Yada Yada Yada: Ad Lo Yada?
Ad = עַד = until
Lo = לָא = not/don't
Yada = יָדַע = know
Until one no longer knows? What is it that we are not supposed to know? And if we don't know, how can we remember?
According to the sages, the books, and good ole' Jewish memory, it is a tradition that every Jew should party on Purim until they no longer know the difference between the blessed Mordechai, who saved the Jews, and the cursed Haman who set out to destroy us.
As we can see in the headlines year after year, the Nation of Israel is at no shortage of people who are set out to destroy us. Many times the reaction to these newsbits is a heaving sigh... "yada, yada, yada, what else is new?"
Of course there are many who say, come on quit your kvetching! Stop the silly paranoia!" And for this reason, aren't there dangers in reaching the point where we cannot differentiate between those who do indeed hate us and wish the destruction of the Jewish People and the Jewish State alike? (Because frankly, they are usually one and the same...)
Indeed, where would we be without our national memory? While others might think it emerges from some eternal state of victimhood, it is indeed our memory of our collective sufferings throughout the ages that has helped the Children of Israel outlast one attempt after another to destroy us.
In which case we must ask: how can we ensure that we know what needs to be remembered so that future generations don't fall into to the "yada, yada, yada, this doesn't matter to me at all" trend?
It's all well and good to get hammered on Purim, one of the many customs that have been passed down generation after generation (21+ only please! ID required!). Even the most committed who partake of not one but two public readings of Megillat Esther do not necessarily internalize every single detail of the long drawn out tale (history buffs excluded, for they, ahem, we revel in the details).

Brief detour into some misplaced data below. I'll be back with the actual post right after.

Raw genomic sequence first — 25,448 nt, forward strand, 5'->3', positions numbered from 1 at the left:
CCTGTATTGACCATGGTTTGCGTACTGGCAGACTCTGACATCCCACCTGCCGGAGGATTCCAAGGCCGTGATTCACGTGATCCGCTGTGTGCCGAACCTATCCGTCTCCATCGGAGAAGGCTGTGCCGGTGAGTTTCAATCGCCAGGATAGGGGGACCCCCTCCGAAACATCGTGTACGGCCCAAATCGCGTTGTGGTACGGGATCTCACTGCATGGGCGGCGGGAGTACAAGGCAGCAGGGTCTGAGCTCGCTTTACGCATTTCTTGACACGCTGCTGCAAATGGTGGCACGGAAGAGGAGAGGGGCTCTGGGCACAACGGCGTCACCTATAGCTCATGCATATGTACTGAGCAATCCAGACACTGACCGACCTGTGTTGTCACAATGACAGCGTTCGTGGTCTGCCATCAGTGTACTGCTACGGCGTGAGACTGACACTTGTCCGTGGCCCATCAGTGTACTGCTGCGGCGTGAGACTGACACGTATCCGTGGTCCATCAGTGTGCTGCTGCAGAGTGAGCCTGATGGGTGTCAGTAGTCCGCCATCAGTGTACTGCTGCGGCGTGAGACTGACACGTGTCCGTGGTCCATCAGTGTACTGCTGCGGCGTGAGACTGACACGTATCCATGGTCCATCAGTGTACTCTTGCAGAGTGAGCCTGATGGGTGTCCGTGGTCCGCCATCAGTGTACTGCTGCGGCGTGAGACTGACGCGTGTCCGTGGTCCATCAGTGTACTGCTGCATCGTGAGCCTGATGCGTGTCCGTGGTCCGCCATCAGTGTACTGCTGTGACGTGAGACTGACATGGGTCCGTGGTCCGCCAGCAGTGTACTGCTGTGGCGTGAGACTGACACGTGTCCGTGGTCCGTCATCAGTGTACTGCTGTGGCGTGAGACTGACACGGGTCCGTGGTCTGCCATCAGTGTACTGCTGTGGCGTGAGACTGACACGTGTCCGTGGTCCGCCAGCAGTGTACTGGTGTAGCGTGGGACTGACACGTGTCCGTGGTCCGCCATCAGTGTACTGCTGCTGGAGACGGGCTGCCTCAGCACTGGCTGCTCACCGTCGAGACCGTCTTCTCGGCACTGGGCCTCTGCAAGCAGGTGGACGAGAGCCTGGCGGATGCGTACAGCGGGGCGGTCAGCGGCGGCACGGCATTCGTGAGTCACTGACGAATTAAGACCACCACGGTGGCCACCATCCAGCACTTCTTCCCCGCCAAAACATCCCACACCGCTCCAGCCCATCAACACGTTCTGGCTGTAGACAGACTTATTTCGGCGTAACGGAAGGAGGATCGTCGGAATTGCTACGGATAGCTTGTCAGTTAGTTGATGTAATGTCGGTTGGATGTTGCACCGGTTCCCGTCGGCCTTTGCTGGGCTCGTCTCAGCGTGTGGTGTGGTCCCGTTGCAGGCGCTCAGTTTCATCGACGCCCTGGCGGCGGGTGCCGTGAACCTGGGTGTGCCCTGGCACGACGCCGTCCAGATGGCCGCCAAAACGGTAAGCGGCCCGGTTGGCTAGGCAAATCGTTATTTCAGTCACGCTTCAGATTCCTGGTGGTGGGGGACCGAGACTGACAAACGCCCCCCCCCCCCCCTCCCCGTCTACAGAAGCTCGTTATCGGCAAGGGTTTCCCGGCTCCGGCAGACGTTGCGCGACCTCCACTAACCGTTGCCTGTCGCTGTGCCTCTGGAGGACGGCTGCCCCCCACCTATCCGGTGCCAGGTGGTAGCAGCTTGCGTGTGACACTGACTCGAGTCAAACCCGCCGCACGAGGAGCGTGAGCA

It used to be that we would identify with the personalities of Jewish heroism, but even that has faded in the wake of the ever popular Power Rangers and Superheroes (does it count that most of their creators were Jews?) whose costumes are so buff, so colorful and so, well, unrelated to Purim in any way. (Have you seen the one of the 12 Chassidic Santas wandering through Bnei Brak? Get your laughs ready.)
It isn't hard to find inspiration in this story of great courage and sacrifice. So WHY do we ignore the essence of the story that we celebrate with such glamour and gusto - that the People of Israel survive, that a woman is the real hero of the story, and that the repeated attempts to wipe us out should most certainly encourage an Israel connection as an expression of thanks for the fact that we do, finally, have a home in our ancient homeland where NO ruler can declare our destruction or expulsion (well, ok - they do, and they can, but they don't get away with it so easily anymore!).
But where, if at all, is the Israel connect? (It's a JEWISH story, silly lady, NOT an Israeli one!) AND WRONG YOU WOULD BE!
Let us turn to the first ADLOYADA (ad lo yada), held in Tel Aviv in 1912. Not only was this a celebration of the continued existence of the Jewish nation, but also a celebration of our return to our ancient homeland where we can live free as Jews.
Over the years, these parades have become a prominent Israeli custom. In communities around the country, carnival processions with decorated floats through the main streets accompanied by bands, in costume parties for kids in every gan and school (yes, my oldest has been dressing up every day for the last 2 weeks....), and some grand festivities for adults of all ages (our moshav Purim party brings out some VERY interesting costumes, and a good bit of "ad lo yada" since we're all in walking distance).
And, of course, baking/eating Hamentaschen (Oznei Haman in Hebrew) - the triangular pockets of poppy-filled dough - has become a fashionable food worthy of exotic flavors and twists, with the traditional poppy (Haman, or ha-mohn, get it, Yiddish for poppy) filling still a favorite even when sidled right next to the caramel or jelly-filled options (or the savory stylings of today, if you're up for something different!)
Why a triangle you ask? Well, some say they represent a triangular-shaped hat worn by Haman that we eat to remember how his evil plot was foiled. Others say they represent Esther’s strength and the three founders of Judaism: Abraham, Isaac and Jacob. An interesting explanation is based only on the Hebrew “oznei (ears of) Haman” drawn from an ancient custom of cutting off the ears of criminals before they were executed. Which do you think is most fitting for our modern celebration of this historical holiday?
Whatever you may call them, we eat these goodies for the same reason: to remember the threat against the Jewish nation and to celebrate the fact that, yet once again, AM YISRAEL CHAI!